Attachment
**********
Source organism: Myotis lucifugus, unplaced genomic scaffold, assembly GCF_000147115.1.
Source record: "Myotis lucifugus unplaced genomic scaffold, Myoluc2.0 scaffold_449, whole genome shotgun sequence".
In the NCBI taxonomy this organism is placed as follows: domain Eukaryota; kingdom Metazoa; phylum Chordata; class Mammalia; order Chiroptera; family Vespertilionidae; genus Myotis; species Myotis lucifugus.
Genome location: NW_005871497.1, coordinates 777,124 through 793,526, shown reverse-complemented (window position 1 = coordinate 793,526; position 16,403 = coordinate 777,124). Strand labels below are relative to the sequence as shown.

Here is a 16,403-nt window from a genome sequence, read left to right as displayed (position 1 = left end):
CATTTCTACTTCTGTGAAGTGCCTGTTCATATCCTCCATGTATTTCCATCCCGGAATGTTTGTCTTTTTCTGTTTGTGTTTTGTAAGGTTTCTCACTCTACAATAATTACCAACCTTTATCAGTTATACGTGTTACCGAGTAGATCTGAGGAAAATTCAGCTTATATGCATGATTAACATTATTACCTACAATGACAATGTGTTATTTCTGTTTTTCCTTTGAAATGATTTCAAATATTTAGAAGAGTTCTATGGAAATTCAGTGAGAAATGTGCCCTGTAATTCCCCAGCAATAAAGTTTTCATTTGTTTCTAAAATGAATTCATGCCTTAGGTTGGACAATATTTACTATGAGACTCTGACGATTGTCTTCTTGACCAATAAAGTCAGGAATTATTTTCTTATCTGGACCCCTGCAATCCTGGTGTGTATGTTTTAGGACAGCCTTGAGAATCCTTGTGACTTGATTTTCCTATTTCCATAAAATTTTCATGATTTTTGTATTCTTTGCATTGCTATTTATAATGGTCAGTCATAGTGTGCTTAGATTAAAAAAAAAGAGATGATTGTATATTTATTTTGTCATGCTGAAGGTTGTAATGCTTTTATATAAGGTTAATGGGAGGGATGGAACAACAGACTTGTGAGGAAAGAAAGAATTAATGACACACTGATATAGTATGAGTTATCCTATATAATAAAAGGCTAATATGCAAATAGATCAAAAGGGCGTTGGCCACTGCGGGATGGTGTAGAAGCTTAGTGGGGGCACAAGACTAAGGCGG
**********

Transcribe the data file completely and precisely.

Source organism: Myotis lucifugus, unplaced genomic scaffold, assembly GCF_000147115.1.
Source record: "Myotis lucifugus unplaced genomic scaffold, Myoluc2.0 scaffold_449, whole genome shotgun sequence".
In the NCBI taxonomy this organism is placed as follows: domain Eukaryota; kingdom Metazoa; phylum Chordata; class Mammalia; order Chiroptera; family Vespertilionidae; genus Myotis; species Myotis lucifugus.
Genome location: NW_005871497.1, coordinates 777,124 through 793,526, shown reverse-complemented (window position 1 = coordinate 793,526; position 16,403 = coordinate 777,124). Strand labels below are relative to the sequence as shown.

Here is a 16,403-nt window from a genome sequence, read left to right as displayed (position 1 = left end):
CATTTCTACTTCTGTGAAGTGCCTGTTCATATCCTCCATGTATTTCCATCCCGGAATGTTTGTCTTTTTCTGTTTGTGTTTTGTAAGGTTTCTCACTCTACAATAATTACCAACCTTTATCAGTTATACGTGTTACCGAGTAGATCTGAGGAAAATTCAGCTTATATGCATGATTAACATTATTACCTACAATGACAATGTGTTATTTCTGTTTTTCCTTTGAAATGATTTCAAATATTTAGAAGAGTTCTATGGAAATTCAGTGAGAAATGTGCCCTGTAATTCCCCAGCAATAAAGTTTTCATTTGTTTCTAAAATGAATTCATGCCTTAGGTTGGACAATATTTACTATGAGACTCTGACGATTGTCTTCTTGACCAATAAAGTCAGGAATTATTTTCTTATCTGGACCCCTGCAATCCTGGTGTGTATGTTTTAGGACAGCCTTGAGAATCCTTGTGACTTGATTTTCCTATTTCCATAAAATTTTCATGATTTTTGTATTCTTTGCATTGCTATTTATAATGGTCAGTCATAGTGTGCTTAGATTAAAAAAAAAGAGATGATTGTATATTTATTTTGTCATGCTGAAGGTTGTAATGCTTTTATATAAGGTTAATGGGAGGGATGGAACAACAGACTTGTGAGGAAAGAAAGAATTAATGACACACTGATATAGTATGAGTTATCCTATATAATAAAAGGCTAATATGCAAATAGATCAAAAGGGCGTTGGCCACTGCGGGATGGTGTAGAAGCTTAGTGGGGGCACAAGACTAAGGCGG